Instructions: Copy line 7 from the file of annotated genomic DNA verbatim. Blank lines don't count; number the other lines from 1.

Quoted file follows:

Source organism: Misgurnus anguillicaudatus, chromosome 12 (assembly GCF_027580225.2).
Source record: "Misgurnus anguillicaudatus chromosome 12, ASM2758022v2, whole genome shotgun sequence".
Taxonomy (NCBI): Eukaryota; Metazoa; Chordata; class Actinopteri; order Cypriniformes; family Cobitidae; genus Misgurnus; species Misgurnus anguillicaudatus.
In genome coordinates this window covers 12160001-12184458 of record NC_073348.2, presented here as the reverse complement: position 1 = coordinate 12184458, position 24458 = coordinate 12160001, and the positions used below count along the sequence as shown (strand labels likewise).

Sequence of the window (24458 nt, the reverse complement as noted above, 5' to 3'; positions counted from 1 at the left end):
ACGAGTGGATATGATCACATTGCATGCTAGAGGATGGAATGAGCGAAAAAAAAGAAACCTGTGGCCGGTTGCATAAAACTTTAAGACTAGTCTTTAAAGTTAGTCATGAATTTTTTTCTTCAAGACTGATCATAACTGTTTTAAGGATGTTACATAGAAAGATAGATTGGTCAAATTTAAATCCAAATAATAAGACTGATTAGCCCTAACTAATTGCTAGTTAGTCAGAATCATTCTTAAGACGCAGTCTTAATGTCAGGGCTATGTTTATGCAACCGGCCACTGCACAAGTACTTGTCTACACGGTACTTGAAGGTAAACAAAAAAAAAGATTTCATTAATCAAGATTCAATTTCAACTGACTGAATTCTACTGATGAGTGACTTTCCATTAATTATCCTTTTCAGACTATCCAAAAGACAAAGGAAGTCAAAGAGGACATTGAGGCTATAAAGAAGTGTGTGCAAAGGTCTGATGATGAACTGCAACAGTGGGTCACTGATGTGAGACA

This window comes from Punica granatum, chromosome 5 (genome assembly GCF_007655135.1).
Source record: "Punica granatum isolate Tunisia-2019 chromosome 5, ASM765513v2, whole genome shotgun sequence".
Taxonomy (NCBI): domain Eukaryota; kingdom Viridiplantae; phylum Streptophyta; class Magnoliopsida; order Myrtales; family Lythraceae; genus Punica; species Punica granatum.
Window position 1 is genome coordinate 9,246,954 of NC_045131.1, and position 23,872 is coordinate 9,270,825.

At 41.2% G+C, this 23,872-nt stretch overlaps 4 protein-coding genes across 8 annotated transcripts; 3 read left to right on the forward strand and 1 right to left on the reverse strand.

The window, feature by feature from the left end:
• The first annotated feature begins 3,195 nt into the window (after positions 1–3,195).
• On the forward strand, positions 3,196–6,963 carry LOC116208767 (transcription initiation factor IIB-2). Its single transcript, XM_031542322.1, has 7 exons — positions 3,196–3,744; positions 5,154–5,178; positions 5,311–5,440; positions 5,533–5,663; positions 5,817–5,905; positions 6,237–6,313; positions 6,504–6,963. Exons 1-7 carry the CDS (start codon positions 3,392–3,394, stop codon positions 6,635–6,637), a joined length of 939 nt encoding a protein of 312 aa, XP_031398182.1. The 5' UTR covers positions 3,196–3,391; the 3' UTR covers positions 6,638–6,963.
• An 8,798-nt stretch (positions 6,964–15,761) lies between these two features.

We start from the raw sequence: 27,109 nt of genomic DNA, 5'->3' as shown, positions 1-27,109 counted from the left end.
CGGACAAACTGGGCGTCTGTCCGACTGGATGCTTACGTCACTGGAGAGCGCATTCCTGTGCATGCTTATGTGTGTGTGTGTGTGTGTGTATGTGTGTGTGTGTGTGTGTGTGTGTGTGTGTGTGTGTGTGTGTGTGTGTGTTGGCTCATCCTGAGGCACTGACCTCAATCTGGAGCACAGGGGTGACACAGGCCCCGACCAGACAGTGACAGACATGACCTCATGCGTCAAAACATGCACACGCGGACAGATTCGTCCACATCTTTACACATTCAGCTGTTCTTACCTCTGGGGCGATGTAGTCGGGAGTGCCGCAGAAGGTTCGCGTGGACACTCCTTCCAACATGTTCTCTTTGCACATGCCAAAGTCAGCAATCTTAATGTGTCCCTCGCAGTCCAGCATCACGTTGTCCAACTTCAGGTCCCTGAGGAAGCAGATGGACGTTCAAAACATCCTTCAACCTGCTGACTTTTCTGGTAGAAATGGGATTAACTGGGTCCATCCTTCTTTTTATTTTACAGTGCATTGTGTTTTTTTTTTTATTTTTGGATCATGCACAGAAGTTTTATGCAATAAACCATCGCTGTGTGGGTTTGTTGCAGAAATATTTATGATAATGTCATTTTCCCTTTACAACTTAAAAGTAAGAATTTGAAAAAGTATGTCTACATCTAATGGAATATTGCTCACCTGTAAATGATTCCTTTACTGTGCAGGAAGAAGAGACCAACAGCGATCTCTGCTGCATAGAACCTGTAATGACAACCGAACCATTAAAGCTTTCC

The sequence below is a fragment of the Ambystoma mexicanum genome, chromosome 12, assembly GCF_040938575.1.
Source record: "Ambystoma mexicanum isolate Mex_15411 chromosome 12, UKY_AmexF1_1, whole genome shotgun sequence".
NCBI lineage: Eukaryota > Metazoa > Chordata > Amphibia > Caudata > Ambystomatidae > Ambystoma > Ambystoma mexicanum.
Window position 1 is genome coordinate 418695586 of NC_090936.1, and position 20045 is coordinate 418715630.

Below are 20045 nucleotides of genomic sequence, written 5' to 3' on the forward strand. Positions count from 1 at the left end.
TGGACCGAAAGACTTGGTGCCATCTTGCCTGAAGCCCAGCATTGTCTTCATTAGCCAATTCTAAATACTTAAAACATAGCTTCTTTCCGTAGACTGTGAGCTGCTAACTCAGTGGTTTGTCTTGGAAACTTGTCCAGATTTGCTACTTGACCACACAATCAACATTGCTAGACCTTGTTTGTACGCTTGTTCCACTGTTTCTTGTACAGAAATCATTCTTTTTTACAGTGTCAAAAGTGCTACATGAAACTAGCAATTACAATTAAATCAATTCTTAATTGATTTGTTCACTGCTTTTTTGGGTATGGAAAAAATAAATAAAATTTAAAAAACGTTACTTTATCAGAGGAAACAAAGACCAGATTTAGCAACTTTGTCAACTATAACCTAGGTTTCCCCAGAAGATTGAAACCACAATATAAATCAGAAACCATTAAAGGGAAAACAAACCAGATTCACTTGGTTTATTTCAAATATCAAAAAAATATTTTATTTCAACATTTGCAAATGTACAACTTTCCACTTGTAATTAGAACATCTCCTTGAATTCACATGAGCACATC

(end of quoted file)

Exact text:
This window comes from Punica granatum, chromosome 5 (genome assembly GCF_007655135.1).